“There are three rules for writing the novel. Unfortunately, no one knows what they are.” (W. SOMERSET MAUGHAM)

Tuesday, March 8, 2011

William Meredith 1919-2007

I have been told that when writers are experiencing a "block" or dryspell that it is good to wite anything, especially other poets' works( One must always remember to give credit though. ) This past Christmas my mother gave me a book that I very much wanted and probably would not have bought for myself due to the price. It is The Poets Laureate Anthology by Elizabeth Hun Schmidt.(thanks mom) This book is a compilation of every American Poet Laureate from the first: Joseph Auslander in 1937 to the current: W S Merwin 2010. For each, there is a brief description of how the poet felt about the post and what they did while appointed, followed by what is considered their signature piece as well as other significant works by that poet. What follows is a poem by William Meredith who served from 1978-1980.

Winter Verse for His Sister

Moonlight washes the west side of the house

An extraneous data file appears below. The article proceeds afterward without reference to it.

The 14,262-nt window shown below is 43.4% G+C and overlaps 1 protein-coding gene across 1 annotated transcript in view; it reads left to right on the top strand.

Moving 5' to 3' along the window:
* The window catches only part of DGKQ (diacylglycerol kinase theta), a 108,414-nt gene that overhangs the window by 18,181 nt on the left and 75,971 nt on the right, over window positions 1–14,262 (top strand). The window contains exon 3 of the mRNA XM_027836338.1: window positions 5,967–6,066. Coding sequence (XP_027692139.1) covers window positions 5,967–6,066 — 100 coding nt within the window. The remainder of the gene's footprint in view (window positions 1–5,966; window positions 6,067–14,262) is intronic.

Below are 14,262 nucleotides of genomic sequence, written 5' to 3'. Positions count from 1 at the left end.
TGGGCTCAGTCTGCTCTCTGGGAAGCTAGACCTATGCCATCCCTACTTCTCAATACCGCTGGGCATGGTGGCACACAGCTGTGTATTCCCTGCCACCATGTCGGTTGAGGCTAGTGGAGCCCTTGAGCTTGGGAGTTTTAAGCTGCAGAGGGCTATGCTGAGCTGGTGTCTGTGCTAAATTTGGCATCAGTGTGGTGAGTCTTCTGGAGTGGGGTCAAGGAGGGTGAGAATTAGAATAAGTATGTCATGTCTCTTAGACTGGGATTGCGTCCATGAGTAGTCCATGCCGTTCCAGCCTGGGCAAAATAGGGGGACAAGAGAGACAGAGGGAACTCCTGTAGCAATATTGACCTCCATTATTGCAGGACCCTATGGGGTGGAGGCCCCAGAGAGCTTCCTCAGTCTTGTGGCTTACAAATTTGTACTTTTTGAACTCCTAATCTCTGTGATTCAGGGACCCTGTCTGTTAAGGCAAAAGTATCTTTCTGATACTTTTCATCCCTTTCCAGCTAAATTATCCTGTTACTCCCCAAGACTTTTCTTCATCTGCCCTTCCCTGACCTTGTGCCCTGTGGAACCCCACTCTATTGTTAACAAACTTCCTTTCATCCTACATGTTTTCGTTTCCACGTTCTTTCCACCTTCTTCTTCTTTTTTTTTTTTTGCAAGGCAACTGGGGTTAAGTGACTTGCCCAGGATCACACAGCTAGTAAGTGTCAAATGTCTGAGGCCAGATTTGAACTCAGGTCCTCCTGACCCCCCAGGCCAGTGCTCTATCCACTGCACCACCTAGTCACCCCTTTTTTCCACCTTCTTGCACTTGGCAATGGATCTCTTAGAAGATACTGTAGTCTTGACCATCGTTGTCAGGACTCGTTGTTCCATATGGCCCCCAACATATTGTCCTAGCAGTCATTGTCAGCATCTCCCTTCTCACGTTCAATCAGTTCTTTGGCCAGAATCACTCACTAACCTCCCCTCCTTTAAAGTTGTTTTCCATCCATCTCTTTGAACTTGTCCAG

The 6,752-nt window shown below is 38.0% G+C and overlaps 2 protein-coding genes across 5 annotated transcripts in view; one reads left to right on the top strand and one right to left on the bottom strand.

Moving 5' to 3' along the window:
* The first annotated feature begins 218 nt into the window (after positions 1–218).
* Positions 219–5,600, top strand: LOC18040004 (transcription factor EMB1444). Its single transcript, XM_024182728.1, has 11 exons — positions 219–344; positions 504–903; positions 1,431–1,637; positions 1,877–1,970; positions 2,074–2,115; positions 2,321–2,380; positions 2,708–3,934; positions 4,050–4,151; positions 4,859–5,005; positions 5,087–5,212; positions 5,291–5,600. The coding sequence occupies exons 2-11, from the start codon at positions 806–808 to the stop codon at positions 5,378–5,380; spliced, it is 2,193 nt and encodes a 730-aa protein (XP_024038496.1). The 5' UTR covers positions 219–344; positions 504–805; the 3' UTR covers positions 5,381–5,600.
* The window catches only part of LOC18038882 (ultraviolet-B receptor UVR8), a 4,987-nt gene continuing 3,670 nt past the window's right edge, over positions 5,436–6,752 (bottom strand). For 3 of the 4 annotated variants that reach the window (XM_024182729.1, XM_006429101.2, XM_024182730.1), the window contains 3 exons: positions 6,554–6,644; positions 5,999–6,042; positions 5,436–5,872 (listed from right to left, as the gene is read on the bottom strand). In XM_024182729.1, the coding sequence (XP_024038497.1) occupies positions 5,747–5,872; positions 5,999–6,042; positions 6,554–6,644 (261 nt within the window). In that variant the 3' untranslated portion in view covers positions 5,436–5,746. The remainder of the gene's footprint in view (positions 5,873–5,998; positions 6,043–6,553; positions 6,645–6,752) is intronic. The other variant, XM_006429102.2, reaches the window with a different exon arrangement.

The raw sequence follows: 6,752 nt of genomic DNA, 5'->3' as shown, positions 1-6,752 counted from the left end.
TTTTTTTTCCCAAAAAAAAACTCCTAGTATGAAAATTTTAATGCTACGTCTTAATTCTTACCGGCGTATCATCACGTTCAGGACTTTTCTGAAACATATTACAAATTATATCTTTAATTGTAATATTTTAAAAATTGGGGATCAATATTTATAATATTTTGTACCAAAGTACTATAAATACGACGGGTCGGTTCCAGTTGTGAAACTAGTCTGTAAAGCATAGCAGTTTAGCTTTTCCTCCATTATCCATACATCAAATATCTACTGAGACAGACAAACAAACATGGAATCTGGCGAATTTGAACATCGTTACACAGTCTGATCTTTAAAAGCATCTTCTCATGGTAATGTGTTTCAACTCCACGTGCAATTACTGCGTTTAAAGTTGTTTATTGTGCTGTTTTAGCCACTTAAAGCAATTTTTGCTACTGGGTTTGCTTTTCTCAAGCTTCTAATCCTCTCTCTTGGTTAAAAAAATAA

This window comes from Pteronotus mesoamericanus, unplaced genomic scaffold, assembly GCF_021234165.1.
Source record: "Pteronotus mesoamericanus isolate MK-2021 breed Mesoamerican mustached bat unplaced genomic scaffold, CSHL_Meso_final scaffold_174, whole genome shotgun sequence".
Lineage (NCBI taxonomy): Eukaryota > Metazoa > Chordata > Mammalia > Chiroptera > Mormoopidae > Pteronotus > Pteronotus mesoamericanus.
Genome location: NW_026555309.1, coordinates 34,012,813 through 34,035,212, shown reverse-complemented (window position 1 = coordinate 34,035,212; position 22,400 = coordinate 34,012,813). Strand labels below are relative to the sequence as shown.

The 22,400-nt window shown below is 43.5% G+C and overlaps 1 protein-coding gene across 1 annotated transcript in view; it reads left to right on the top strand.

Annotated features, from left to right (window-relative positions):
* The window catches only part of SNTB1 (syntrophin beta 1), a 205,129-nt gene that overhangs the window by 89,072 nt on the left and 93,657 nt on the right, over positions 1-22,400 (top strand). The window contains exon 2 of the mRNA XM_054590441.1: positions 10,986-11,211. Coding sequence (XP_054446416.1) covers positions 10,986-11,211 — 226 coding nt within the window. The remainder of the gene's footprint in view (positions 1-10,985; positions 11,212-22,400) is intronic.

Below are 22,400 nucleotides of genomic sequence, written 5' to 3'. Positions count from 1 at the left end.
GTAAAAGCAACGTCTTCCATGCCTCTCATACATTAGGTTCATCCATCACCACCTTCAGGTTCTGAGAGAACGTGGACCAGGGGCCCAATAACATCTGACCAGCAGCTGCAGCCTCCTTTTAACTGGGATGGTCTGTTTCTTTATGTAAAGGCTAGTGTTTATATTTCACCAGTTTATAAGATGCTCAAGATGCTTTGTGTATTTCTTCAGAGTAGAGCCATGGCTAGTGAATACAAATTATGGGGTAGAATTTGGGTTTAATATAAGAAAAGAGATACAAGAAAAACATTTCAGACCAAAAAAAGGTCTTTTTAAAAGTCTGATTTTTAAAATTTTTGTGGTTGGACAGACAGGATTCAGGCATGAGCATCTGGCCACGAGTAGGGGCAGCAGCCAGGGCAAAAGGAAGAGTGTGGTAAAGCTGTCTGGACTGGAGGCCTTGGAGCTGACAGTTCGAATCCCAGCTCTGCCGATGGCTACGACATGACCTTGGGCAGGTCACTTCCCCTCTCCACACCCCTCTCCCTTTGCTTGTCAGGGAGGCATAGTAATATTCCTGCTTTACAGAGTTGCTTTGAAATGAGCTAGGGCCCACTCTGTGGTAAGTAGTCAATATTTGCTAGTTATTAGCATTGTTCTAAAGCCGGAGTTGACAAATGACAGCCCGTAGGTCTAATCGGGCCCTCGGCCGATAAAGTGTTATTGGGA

As clean as bone, it carpets like a lawn
The stubbled field tilting eastward
Where there is no sign yet of dawn.
The moon is an angel with a bright light sent
To surprise me once before I die
With the real aspect of things.
It holds the light steady and makes no comment.

Practicing for death I have lately gone
To that other house
Where our parents did most of their dying,
Embracing and not embracing their conditions.
Our father built bookcases and little by little stopped reading,
Our mother cooked proud meals for common mouths.
Kindly, they raised two children. We raked their leaves
And cut their grass, we ate and drank with them.
Reconciliation was our long work, not all of it joyful.

Now outside my own house at a cold hour
I watch the noncommital angel lower
The steady lantern that's worn these clapboards thin
In a wash of moonlight, while men slept within,
Accepting and not accepting their conditions,
and the fingers of trees plied a deep carpet of decay
On the gravel web underneath the field,
And the field tilting always toward day.

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